Fire Music: The Story of Free Jazz
Tom Surgal, director
(US, 88 min, 2020)
As Bob Dylan sang in the early Sixties, “the times they are a’changin’,” and that was the case for jazz as well as folk music during that period. Charlie “Bird” Parker’s revolutionary be-bop of the late Forties had turned into the more conventional contours of hard bop, with quintets playing extended solos on famous show tunes and pop hits even though the world was rapidly evolving politically and culturally. Tom Surgal, a veteran music video director and musician, has made with Fire Music, a labour of love: a film that passionately traces the musical fight against the mainstream through the evolution of the brilliant but obscure form known as free jazz.
The major players Surgal outlines in the film were rebels, who refused to play the kind of music you could have heard in nightclubs back then. The rural Texas saxophonist Ornette Coleman, the arcane but elegant pianist Cecil Taylor, the iconoclastic sax player and ex-soldier Albert Ayler and the cult leader who claimed he was from Saturn, Sun Ra, are featured in Surgal’s doc in knock-out archival footage that would never have worked as an opening act for Frank Sinatra. So too are John Coltrane and Eric Dolphy, multi-instrumentalists who could play for “the man” but chose to make the kind of music they wanted to hear. It’s piquant to hear Coltrane, whose greatest hit was “My Favorite Things,” play Ascension, a free form masterpiece that took decades for most people to unravel. Dolphy, who accompanied Coleman on the album Free Jazz and Coltrane on many projects, also created works of free improvisation, although as a flutist (at first in the popular Chico Hamilton band), saxophonist and bass clarinetist, he could have played in orchestras, not just jazz bands.
Surgal’s doc not only shows brilliant footage of those greats, but it also includes fascinating commentary by the eminent (and witty) critic Gary Giddins and such surviving musicians from that time as Bobby Bradford, Sonny Simmons, Sirone Jones and Prince Lasha. Still feisty, they bring their legendary friends back to life. Adding to the flavour of the film, Surgal has added brilliant visuals between interviews and musical scenes, which offer the flavour and sensitivity of avant-garde art. Included are shots from expressionist, surrealist and Dadaist films by Man Ray, Walter Ruttmann and Hans Richter as well as more contemporary work by Stan Brakhage and the Whitney Brothers. Surgal has also unearthed TV footage from the Fifties, as well as short docs that reveal more than one usually sees in period pieces.
Without being overt, Surgal also offers a sense of the politics of the Sixties. The civil rights and anti-Vietnam peace movements are major elements in an era when the status quo was being challenged. Without being directly political, free jazz fit into a scene when the rise of Black consciousness, exemplified by the increased number of Muslims, the Panthers and more conventional folks in favour of racial equality, was in the air.
At the same time, free jazz fit into a cultural sphere which embraced beat literature (Jack Kerouac, Allen Ginsberg), contemporary dance (Merce Cunningham), avant-garde theatre (productions of Brecht, Ionesco and Beckett) and most importantly Abstract Expressionist art. Though Jackson Pollock had died tragically in a car accident before Ornette Coleman entered the New York scene, his painting The White Flight served as the cover for Free Jazz, the 1961 recording that effectively launched the movement. With Coleman and trumpeter Don Cherry as well as great bass and drums on one channel (or speaker or headphone) and Eric Dolphy leading a group including Ed Blackwell on drums on the other, the album is one of the most difficult and brilliant pieces of music of the period.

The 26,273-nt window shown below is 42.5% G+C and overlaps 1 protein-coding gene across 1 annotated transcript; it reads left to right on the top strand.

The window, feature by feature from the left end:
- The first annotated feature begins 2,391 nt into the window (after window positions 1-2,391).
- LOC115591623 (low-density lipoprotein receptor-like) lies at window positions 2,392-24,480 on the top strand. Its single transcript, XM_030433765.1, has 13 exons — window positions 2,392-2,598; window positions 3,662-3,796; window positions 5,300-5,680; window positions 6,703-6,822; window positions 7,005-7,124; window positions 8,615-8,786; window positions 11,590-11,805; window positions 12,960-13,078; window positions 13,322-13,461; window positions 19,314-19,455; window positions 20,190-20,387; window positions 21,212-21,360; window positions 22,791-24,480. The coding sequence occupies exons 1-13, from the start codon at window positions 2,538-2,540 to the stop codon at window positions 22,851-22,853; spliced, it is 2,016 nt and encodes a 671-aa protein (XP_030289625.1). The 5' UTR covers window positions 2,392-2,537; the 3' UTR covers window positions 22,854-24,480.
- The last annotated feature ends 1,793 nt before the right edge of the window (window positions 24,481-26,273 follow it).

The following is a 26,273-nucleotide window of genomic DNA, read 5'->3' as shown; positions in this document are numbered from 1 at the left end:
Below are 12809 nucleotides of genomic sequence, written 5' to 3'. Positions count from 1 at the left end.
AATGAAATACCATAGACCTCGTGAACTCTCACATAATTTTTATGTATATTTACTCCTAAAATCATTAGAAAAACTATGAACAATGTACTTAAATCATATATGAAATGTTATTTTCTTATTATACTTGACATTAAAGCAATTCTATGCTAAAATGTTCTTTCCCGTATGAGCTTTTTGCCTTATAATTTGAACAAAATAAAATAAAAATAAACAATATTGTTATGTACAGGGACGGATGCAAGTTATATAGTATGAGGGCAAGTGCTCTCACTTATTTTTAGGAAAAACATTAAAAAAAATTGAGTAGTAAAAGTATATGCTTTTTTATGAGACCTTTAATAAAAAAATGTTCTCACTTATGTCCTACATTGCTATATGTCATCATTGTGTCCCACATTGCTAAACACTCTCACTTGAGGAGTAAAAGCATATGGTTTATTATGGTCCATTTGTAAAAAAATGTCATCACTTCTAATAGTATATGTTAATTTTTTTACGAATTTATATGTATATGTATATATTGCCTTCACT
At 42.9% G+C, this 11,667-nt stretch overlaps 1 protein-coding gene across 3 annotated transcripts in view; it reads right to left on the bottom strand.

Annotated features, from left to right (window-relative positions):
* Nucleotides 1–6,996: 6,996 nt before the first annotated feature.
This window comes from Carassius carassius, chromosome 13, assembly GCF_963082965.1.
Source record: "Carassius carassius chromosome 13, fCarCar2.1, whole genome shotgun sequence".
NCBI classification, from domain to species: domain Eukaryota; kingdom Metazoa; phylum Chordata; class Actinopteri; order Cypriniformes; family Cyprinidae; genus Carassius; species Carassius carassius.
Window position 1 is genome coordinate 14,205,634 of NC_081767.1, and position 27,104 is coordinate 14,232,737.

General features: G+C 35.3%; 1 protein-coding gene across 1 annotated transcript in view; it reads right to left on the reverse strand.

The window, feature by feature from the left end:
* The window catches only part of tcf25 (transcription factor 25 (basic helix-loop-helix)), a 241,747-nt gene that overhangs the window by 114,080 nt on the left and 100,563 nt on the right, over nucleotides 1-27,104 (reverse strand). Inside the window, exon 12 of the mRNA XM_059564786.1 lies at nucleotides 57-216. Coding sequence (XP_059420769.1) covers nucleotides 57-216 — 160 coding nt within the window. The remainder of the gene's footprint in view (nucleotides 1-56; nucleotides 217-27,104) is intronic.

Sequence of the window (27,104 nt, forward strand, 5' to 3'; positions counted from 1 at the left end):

By the Seventies, the revolutionary fervor in the United States had become depleted. After the fall of Saigon and Watergate, U.S. political movements became bereft of idealistic supporters apart from those interested in ecology, feminism and Black identity, but they were no longer united in a common cause. The free jazz movement no longer addressed anything resembling the mainstream, but a smattering of influential groups arose despite the increasingly hostile environment. The AACM (the Association for the Advancement of Creative Musicians) established a space where young Black free jazz musicians such as Muhal Richard Abrams, the brilliant Anthony Braxton, Lester Bowie and Roscoe Mitchell created work. In Europe, the Global Unity Orchestra with Peter Brotzsmann, Willem Breuker, Alexander van Schlippenbach and, on occasion Han Bennick made brilliant music.
But by the early Eighties, the free jazz movement had come to an end. Musicians persisted in making their beautiful work but the new music of the period, spurred on by the Marsalis family and eventually the Ken Burns documentary series Jazz, wrote them out of history. Wynton Marsalis’ “American classical music,” jazz from Armstrong through Ellington to Miles, Monk and Mingus, became enmeshed into the cultural fabric. Wonderful crazies like Sun Ra and other experimentalists were erased. That’s why Fire Music is an important film. Tom Surgal and his producers Thurston Moore, Ron Mann and Rosanna Arquette and many more, deserve praise for bringing this film to completion. No, Fire Music isn’t for everyone, but it is an important film to have been made.